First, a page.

Melburnians head for the country and Brisbane in wake of virus
For our free coronavirus pandemic coverage, learn more here.
Melburnians are leaving the city and heading for cheaper housing and lockdown-free life in the state’s regions and other parts of the country as the coronavirus pandemic up-ends migration across the country.
A record net 11,800 people left the nation’s capital cities in the three months to the end of March, the Australian Bureau of Statistics reported on Tuesday, with Sydney and Melbourne feeling the pandemic-fuelled drain.
Since the start of the pandemic, a net 22,651 people have left Melbourne for other parts of Victoria. In total, Melbourne has lost a net 34,366 residents, including 3682 who have made the move to Brisbane.
In the March quarter, a net 8300 people left Greater Melbourne compared to 8500 in the final three months of 2020. It was the second-largest quarterly drop in internal migration for Melbourne this century.
Victoria failed to make a net gain of residents from any state or territory over the three months, with its biggest loss, of 2900, to Queensland.
People in the prime of their working years are the biggest group moving out of Melbourne.
A net 2500 people aged between 25 and 44 left the city in the March quarter while 2800 aged between 45 and 64 took flight. They took with them 1800 children under the age of 14.
While Sydney and Melbourne shed residents, Brisbane and Perth are increasingly attractive to internal migrants. Brisbane has gained 16,300 people from other parts of the country since the start of the pandemic while Perth has gained 5072.
The ABS figures pre-date the latest Greater Sydney lockdown.
KPMG urban and regional planner Terry Rawnsley said the pandemic had changed population patterns.
“Melbourne is a good case study. Before COVID, Melbourne was drawing people in every quarter from elsewhere in Australia. The second COVID hit and we had long lockdowns, we saw a significant outflow of people from Greater Melbourne,” he said.
However, Mr Rawnsley said it looked as though young people were starting to return to cities such as Melbourne for education and lifestyle while older age groups continued to head for the hills in high numbers.
Working from home and flexible work might have a longer-term effect, allowing people to “stretch the travel budget” to up to two hours each way if not working in the office every day.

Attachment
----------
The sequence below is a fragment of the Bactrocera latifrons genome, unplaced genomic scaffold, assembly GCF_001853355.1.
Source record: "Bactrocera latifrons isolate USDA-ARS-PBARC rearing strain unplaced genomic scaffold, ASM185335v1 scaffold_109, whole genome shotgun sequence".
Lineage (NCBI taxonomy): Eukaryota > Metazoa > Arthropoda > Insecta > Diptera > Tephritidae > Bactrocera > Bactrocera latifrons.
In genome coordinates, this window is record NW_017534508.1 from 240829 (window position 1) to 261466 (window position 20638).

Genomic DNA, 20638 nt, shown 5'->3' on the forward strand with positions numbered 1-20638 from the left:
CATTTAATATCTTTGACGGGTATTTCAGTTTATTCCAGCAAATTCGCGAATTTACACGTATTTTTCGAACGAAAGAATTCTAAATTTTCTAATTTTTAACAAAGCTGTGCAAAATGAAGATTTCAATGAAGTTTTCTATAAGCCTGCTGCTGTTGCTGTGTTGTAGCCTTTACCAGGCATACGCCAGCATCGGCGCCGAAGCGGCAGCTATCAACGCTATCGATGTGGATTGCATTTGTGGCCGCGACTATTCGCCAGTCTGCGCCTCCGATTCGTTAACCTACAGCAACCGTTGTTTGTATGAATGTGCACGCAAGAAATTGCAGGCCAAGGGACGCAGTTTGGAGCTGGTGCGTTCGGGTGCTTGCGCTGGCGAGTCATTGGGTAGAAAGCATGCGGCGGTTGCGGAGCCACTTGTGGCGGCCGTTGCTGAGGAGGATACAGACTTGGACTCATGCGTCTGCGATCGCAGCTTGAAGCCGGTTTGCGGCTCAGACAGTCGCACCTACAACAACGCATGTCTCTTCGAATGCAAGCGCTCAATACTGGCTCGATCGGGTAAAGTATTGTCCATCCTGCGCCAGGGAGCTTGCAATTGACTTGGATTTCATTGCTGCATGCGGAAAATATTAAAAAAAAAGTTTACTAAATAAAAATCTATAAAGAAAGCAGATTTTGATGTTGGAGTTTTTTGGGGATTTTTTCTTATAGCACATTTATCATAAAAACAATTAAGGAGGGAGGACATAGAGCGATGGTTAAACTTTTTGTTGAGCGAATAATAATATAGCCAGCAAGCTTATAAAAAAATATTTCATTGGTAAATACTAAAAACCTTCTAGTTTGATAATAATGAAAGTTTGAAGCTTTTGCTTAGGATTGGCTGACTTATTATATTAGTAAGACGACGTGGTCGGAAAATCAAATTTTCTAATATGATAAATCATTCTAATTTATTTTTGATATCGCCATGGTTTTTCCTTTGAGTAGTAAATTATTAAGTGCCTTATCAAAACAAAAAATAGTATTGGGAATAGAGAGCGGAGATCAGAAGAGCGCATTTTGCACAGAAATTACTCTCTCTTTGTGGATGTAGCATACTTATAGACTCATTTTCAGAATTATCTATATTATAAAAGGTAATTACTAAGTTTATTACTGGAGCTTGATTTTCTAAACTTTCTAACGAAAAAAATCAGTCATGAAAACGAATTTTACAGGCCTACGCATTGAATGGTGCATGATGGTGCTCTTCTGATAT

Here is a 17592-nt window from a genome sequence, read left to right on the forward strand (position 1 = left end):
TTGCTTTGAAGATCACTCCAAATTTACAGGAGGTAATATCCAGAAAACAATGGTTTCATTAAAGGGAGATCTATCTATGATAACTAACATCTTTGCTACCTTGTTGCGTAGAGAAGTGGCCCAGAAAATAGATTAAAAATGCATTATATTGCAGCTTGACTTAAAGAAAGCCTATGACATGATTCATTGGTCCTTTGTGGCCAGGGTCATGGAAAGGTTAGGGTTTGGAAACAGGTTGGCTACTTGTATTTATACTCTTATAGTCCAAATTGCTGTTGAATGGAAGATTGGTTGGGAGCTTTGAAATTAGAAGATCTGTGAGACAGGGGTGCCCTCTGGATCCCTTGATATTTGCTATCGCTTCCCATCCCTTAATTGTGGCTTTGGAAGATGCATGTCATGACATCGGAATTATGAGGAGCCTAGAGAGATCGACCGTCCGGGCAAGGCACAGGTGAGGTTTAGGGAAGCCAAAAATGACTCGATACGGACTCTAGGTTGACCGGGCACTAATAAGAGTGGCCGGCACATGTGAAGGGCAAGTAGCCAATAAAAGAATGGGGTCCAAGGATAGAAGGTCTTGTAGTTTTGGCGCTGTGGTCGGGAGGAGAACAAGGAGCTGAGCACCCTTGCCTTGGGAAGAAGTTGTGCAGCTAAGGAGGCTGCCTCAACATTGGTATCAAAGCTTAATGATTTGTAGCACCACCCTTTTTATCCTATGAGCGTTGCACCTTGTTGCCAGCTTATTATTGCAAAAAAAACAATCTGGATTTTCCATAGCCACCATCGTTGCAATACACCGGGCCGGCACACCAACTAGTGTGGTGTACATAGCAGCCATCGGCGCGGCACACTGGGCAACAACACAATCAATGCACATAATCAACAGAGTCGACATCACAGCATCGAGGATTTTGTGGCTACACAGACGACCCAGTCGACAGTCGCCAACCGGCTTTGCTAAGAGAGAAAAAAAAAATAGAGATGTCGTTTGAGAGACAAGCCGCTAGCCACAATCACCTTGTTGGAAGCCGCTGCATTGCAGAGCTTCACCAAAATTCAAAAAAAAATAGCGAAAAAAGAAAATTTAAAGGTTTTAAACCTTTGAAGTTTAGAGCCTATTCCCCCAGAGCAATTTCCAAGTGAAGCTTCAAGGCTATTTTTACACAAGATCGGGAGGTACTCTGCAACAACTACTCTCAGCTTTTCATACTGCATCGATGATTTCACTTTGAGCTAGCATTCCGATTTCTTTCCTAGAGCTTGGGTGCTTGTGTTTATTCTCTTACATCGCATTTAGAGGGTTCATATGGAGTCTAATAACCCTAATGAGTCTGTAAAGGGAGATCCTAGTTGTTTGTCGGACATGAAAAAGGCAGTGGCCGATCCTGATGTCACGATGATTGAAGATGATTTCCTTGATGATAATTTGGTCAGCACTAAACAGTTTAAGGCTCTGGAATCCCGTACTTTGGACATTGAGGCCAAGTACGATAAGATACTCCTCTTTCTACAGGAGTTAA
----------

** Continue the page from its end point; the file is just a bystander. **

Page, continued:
But the flipside was the effects in the regions, he said.
“A lot of regional communities have seen a huge surge in house prices and rents as more people have moved there. Part of the reason you’d go to a regional centre is to get away from COVID lockdown but also for more affordable housing. That [affordability] has disappeared quite quickly.
“The new challenge is that the regional areas which haven’t experienced population growth for a long time weren’t ready to accommodate this growth.”
CommSec chief economist Craig James said older Australians were driving the change.
“The exodus from the city to the regions is being led by baby boomers and Generation X. In part, COVID-19 may be driving retirement plans. But the 25 to 44 cohort isn’t far behind,” he said.
HIA chief economist Tim Reardon said the increase in people shifting to regions was affecting their property markets, noting the change might be permanent.
“Given that the population is moving interstate and building new homes, it is unlikely that they intend to return to Sydney or Melbourne,” he said.
While high house prices and lockdowns are driving changes in where Australians live, the Reserve Bank remains convinced the economy will rebound in the coming months.
The RBA held the official cash rate at 0.1 per cent following its board meeting on Tuesday and resisted making changes to its quantitative easing program.
Governor Philip Lowe said it was likely the September-quarter national accounts would show the economy contracting because of the impact of lockdowns in Sydney, Victoria, south-east Queensland and South Australia.
But in a sign the bank believes there is enough stimulus already in the economy, Dr Lowe said previous lockdowns had been overcome relatively quickly.
“The experience to date has been that once virus outbreaks are contained, the economy bounces back quickly. Prior to the current virus outbreaks, the Australian economy had considerable momentum and it is still expected to grow strongly again next year,” he said.
The Morning Edition newsletter is our guide to the day’s most important and interesting stories, analysis and insights. Sign up here.
Most Viewed in Politics
From our partners
Source: Read Full Article